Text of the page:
The school touted its extensive campus and "healthful" location in its recruitment literature.
St. Agnes Academy remained a girl's school until 1940, when it became coeducational and was renamed Cardinal Glennon High School in honor of Cardinal John Glennon of St. Louis, a former Kansas City priest. Both boys and girls attended until 1960, when Bishop Cody requested the high school return to its former all-girls enrollment..
Over the years, the school and gymnasium were added on to, increasing classroom space. When the new Glennon high school was built in 1945, the old auditorium was converted into a library.
In 1965, a new convent was built for the sisters. The old convent was torn down, but the cornerstone remained, perhaps because of its weight, perhaps to serve as a memorial to the founding sisters.
In 1971, Glennon High School was consolidated with St. Mary High School in Independence, and its students distributed to St. Pius X, Lillis and St. Mary high schools.
The property was sold to a private corporation that built a nursing facility, Glennon Place, on the campus, connecting the new building to the old high school. About 30 of the more than 80 residents lived in the old school building, which served as a residential care facility. The Mercy sisters who still lived in the convent were not affiliated with Glennon Place but visited the residents and served as extraordinary ministers of communion.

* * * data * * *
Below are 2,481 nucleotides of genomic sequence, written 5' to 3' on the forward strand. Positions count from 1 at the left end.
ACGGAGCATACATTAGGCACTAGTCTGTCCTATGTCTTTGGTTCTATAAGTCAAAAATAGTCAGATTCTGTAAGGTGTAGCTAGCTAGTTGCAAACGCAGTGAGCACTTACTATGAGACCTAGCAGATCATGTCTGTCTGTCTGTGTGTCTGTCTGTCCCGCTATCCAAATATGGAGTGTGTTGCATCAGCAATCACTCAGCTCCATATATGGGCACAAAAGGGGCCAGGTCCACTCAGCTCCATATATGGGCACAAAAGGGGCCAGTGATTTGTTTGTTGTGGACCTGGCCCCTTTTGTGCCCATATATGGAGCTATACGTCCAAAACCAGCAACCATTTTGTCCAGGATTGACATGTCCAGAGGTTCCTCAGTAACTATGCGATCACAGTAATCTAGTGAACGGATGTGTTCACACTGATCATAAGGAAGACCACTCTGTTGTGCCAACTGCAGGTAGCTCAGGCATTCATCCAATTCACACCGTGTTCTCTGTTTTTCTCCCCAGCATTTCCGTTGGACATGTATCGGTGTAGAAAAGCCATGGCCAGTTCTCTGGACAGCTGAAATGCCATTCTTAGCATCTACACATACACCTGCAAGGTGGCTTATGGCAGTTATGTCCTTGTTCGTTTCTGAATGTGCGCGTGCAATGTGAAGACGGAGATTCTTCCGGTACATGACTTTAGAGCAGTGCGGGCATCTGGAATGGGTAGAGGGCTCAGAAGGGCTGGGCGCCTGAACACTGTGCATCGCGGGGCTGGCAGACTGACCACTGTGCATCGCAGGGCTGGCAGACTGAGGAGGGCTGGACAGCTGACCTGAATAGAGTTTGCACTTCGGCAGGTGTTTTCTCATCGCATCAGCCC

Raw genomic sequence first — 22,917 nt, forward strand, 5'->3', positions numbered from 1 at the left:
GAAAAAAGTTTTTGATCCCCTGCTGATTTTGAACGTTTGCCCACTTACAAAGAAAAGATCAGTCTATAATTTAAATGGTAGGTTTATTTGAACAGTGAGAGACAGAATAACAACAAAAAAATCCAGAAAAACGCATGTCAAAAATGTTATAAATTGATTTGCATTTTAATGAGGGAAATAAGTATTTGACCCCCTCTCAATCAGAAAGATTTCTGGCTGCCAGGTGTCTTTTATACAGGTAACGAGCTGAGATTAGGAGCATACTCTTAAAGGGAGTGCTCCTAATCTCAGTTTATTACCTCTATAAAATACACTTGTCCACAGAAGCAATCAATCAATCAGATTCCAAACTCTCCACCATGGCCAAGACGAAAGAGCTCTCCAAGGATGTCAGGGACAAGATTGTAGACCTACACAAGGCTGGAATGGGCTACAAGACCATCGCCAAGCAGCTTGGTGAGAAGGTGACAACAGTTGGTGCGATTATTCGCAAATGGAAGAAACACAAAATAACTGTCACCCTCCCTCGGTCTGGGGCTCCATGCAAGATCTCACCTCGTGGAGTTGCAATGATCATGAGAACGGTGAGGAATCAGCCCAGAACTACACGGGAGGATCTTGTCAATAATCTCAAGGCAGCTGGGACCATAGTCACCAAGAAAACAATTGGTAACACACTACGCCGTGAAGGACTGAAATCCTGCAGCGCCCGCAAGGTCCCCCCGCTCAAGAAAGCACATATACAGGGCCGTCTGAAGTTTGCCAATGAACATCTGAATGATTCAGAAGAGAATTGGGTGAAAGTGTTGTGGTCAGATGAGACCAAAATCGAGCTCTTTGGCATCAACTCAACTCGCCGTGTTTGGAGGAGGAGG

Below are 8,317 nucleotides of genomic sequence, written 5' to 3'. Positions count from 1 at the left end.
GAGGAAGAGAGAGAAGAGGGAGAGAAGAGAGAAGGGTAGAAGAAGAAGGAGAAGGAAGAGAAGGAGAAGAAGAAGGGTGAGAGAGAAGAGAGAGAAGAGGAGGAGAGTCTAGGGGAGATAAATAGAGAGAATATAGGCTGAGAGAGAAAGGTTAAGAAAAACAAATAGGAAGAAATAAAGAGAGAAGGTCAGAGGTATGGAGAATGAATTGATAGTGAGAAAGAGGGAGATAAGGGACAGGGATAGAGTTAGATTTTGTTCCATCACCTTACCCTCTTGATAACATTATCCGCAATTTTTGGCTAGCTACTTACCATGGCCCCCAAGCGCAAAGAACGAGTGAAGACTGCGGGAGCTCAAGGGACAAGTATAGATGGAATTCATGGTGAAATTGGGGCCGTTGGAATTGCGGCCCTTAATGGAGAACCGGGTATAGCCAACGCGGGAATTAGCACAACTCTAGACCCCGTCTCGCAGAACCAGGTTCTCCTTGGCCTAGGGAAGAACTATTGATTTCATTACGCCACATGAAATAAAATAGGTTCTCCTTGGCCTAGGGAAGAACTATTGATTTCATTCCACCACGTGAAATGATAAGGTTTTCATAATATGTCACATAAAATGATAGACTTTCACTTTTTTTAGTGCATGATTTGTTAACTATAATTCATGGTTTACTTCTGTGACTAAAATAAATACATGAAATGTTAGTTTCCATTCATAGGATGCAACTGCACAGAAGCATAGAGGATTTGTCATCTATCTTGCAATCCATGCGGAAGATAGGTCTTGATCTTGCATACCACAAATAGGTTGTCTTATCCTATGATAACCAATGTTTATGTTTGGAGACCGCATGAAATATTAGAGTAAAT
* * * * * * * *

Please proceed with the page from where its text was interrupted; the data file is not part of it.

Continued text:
In the 1990s, the sisters moved out and the new convent was eventually sold to Harvester's Church, which utilizes some of its rooms as a food pantry and emergency services. The original cornerstone is still in place to the west of the newer building.
Davies said the auditorium and gymnasium were in the area that connected the new facility to the old building. Part of the former stage is visible in the wall that now divides a staff break room from the residents' dining room and a small library, resembling wainscoting. He pointed out where ceiling fans had hung to cool the auditorium and where the basketball goals probably had been.
The concrete cross and cornerstone sections lay near the parking lot for staff and visitors to the retirement home. The Marian grotto is about halfway up a small incline to the east of the old high school site. Mary stands, glistening white, with flowers placed all around the ground near her feet, just as she must have stood through the years of May crownings and living rosaries enacted at her feet.
Davies said he was amazed at the pristine quality of the statue.
"In this area we have a lot of poverty and a lot of graffiti. But amazingly, the spray-painting kids have never touched the statue. Even the wrecking machines that knocked tree branches to the ground and swung around the statue never touched it."
He said the nursing facility is considering building some kind of a park on the site of the old high school.
"I don't plan on selling the artifacts. If the Diocese is interested in any of them, they are welcome to them," Davies said. "If not, maybe the local community would be interested in contributing to a Glennon High School memorial park, with the cross, the cornerstones and the statue used in the park.
"After all, I do believe Glennon was a pretty influential high school in its day."